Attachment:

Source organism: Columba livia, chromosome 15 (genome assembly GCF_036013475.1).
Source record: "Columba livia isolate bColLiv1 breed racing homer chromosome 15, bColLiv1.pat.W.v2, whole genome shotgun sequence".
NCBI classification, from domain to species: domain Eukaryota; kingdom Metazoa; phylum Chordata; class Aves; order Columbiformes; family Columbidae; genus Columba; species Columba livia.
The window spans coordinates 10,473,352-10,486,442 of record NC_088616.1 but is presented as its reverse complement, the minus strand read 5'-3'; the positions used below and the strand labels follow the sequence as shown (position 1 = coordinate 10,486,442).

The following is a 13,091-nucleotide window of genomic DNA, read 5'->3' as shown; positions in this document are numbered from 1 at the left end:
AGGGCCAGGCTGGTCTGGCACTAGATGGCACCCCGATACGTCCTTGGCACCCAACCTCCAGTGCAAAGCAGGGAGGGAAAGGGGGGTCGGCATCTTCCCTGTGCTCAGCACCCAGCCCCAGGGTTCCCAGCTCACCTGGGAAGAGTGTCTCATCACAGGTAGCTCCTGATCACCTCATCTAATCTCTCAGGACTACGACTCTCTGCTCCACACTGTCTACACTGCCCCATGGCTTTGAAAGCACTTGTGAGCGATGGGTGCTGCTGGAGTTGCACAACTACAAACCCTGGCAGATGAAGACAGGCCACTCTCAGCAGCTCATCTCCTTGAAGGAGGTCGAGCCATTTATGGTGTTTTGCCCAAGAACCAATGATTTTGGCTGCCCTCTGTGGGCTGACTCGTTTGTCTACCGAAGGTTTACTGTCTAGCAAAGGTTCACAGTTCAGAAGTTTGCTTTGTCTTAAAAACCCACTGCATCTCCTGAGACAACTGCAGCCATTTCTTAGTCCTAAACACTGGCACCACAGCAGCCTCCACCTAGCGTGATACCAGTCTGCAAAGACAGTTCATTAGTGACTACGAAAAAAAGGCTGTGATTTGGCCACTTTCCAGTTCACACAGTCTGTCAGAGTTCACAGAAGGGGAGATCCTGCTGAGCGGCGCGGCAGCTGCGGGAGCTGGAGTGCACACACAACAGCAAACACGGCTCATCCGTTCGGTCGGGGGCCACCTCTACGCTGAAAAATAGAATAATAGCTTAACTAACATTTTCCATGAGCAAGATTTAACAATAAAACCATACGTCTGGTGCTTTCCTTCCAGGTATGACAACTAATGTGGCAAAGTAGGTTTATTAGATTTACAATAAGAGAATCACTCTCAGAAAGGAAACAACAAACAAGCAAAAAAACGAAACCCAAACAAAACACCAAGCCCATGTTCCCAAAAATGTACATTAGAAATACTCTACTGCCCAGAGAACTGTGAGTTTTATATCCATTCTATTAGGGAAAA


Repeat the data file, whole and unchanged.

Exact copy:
Source organism: Columba livia, chromosome 15 (genome assembly GCF_036013475.1).
Source record: "Columba livia isolate bColLiv1 breed racing homer chromosome 15, bColLiv1.pat.W.v2, whole genome shotgun sequence".
NCBI classification, from domain to species: domain Eukaryota; kingdom Metazoa; phylum Chordata; class Aves; order Columbiformes; family Columbidae; genus Columba; species Columba livia.
The window spans coordinates 10,473,352-10,486,442 of record NC_088616.1 but is presented as its reverse complement, the minus strand read 5'-3'; the positions used below and the strand labels follow the sequence as shown (position 1 = coordinate 10,486,442).

The following is a 13,091-nucleotide window of genomic DNA, read 5'->3' as shown; positions in this document are numbered from 1 at the left end:
AGGGCCAGGCTGGTCTGGCACTAGATGGCACCCCGATACGTCCTTGGCACCCAACCTCCAGTGCAAAGCAGGGAGGGAAAGGGGGGTCGGCATCTTCCCTGTGCTCAGCACCCAGCCCCAGGGTTCCCAGCTCACCTGGGAAGAGTGTCTCATCACAGGTAGCTCCTGATCACCTCATCTAATCTCTCAGGACTACGACTCTCTGCTCCACACTGTCTACACTGCCCCATGGCTTTGAAAGCACTTGTGAGCGATGGGTGCTGCTGGAGTTGCACAACTACAAACCCTGGCAGATGAAGACAGGCCACTCTCAGCAGCTCATCTCCTTGAAGGAGGTCGAGCCATTTATGGTGTTTTGCCCAAGAACCAATGATTTTGGCTGCCCTCTGTGGGCTGACTCGTTTGTCTACCGAAGGTTTACTGTCTAGCAAAGGTTCACAGTTCAGAAGTTTGCTTTGTCTTAAAAACCCACTGCATCTCCTGAGACAACTGCAGCCATTTCTTAGTCCTAAACACTGGCACCACAGCAGCCTCCACCTAGCGTGATACCAGTCTGCAAAGACAGTTCATTAGTGACTACGAAAAAAAGGCTGTGATTTGGCCACTTTCCAGTTCACACAGTCTGTCAGAGTTCACAGAAGGGGAGATCCTGCTGAGCGGCGCGGCAGCTGCGGGAGCTGGAGTGCACACACAACAGCAAACACGGCTCATCCGTTCGGTCGGGGGCCACCTCTACGCTGAAAAATAGAATAATAGCTTAACTAACATTTTCCATGAGCAAGATTTAACAATAAAACCATACGTCTGGTGCTTTCCTTCCAGGTATGACAACTAATGTGGCAAAGTAGGTTTATTAGATTTACAATAAGAGAATCACTCTCAGAAAGGAAACAACAAACAAGCAAAAAAACGAAACCCAAACAAAACACCAAGCCCATGTTCCCAAAAATGTACATTAGAAATACTCTACTGCCCAGAGAACTGTGAGTTTTATATCCATTCTATTAGGGAAAA